- The Internet shook early last week when Facebook’s leading properties vanished online for several hours.
- The real impact and cost of the outage was lost and abstracted.
- We are headed into a future where even our backups will require backups if we are to fully assimilate into a digital-first existence.
The Internet shook early last week when Facebook’s leading properties, patronised by billions of users every month seemingly, vanished online for several hours.
The pedigree of the teams at Facebook is not in question. What they have built in-house and continue to contribute to the open-source community is a testament to this.
They publish some of the most insightful software engineering content out there.
Directly managing as much of the production stack as possible — from hardware, data centres, and network infrastructure, to control the user experience and protect certain economic moats and intellectual property is astute.
This outage is not the first for this Internet juggernaut and will not be the last.
The majority online world regaled with colourful memes, jokes about the mass exodus to other platforms, and how much paper value Mark Zuckerberg shed.
The real impact and cost of the outage was lost and abstracted. At the F8 Summit early this year, where the latest product announcements across Facebook technologies for developers and businesses happen, the focus was on business messaging and tools. Login Connect with Messenger, Facebook Business Extension, the Messenger API for Instagram, and WhatsApp Business API were the showcase.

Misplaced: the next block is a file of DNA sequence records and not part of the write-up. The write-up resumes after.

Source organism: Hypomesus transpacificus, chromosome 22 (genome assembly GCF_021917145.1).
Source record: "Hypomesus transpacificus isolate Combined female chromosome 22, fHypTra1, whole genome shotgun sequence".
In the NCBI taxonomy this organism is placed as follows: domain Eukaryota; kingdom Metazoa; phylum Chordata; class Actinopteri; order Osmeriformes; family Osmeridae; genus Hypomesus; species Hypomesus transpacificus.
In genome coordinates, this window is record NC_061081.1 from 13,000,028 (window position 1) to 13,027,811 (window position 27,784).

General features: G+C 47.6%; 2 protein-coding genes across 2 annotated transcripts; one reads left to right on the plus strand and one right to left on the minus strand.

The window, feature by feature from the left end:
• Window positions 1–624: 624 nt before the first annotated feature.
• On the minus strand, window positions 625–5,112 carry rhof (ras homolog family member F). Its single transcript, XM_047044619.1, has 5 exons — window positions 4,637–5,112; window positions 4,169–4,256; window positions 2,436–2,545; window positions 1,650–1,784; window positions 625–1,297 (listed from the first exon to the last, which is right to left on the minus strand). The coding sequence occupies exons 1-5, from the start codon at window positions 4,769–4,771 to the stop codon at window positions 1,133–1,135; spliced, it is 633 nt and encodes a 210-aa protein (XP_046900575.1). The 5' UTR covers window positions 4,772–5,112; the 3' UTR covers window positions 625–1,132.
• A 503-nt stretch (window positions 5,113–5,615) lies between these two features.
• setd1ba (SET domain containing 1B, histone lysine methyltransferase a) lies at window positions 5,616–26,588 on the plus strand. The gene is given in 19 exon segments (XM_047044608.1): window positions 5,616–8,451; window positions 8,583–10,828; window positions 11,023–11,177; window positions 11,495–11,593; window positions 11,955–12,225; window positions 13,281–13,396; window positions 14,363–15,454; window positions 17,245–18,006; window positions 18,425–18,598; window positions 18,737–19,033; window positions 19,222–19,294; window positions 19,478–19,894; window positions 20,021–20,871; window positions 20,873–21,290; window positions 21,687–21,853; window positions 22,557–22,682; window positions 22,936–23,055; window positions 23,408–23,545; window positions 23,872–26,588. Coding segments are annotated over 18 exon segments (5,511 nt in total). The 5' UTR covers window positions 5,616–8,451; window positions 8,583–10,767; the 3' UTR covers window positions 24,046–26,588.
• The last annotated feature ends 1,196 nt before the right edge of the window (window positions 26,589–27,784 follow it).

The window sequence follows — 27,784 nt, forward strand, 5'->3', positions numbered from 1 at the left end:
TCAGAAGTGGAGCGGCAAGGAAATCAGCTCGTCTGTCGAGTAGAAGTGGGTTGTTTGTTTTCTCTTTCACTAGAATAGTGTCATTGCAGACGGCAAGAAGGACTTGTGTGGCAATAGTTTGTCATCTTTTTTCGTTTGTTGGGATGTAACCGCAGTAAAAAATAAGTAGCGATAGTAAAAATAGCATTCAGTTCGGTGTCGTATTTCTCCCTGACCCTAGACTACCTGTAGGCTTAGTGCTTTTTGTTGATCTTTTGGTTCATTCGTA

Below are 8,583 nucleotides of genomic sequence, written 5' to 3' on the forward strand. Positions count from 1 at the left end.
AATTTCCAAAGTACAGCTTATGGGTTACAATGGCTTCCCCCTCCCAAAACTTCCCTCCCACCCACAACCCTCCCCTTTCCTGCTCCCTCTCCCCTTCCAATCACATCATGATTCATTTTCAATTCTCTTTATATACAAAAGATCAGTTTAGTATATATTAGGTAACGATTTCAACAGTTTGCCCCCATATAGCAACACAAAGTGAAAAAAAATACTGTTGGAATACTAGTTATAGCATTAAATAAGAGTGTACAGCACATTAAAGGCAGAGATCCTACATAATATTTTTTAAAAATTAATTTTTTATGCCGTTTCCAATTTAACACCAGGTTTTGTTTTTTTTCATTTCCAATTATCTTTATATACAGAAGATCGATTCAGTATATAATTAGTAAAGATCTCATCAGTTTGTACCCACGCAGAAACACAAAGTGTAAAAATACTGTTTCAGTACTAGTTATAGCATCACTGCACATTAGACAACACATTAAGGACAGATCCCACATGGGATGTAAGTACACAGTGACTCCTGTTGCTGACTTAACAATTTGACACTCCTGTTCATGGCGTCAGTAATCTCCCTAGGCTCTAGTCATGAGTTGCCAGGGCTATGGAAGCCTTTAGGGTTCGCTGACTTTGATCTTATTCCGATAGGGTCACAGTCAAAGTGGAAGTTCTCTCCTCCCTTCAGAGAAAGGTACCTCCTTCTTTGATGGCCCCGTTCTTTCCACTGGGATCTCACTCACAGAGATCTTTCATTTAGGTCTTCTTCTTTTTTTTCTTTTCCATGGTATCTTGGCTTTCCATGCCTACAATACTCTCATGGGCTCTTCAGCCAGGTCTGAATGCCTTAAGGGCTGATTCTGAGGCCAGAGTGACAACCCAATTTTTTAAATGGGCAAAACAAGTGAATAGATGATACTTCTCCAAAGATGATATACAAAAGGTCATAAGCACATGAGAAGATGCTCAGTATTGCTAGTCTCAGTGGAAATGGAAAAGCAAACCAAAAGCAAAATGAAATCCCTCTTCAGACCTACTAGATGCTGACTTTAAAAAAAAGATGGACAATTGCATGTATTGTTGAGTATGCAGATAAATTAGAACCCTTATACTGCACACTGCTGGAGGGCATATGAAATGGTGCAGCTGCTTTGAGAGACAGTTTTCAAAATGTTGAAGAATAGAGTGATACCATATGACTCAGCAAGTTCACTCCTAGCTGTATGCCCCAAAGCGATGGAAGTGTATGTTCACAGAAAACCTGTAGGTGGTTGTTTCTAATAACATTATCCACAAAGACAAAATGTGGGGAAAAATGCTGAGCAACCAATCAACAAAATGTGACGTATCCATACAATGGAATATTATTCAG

For perspective, more than 175 million users communicate with a WhatsApp Business account daily, and 90 percent of the more than one billion Instagram users follow at least one business account. At the individual level, the outage experienced by Facebook may not add up to much.
Summed up for the millions of businesses that rely on them to facilitate communications and commerce — advertising, storefronts, payments, and invoice discounting, the hiccup was devastating. Should it have persisted, the domino would have poured more visibly into the physical world.
There have been calls for more of a decentralised digital services landscape. It is challenging to pull off and scale, given that consolidation underpins the currently adopted business models.
Should there be a cap on value realised where intellectual property and capital are used to create a product or service?
The Internet is in both concept and function decentralised, but services are not. Interoperability is also not guaranteed, even with API-fication of everything, multiple protocols, and open standards.
What options are available and practical for resilient, commercially viable digital infrastructure? We are headed into a future where even our backups will require backups if we are to fully assimilate into a digital-first existence.
Njihia is the head of business and partnerships at Sure Corporation | www.mbuguanjihia.com | @mbuguanjihia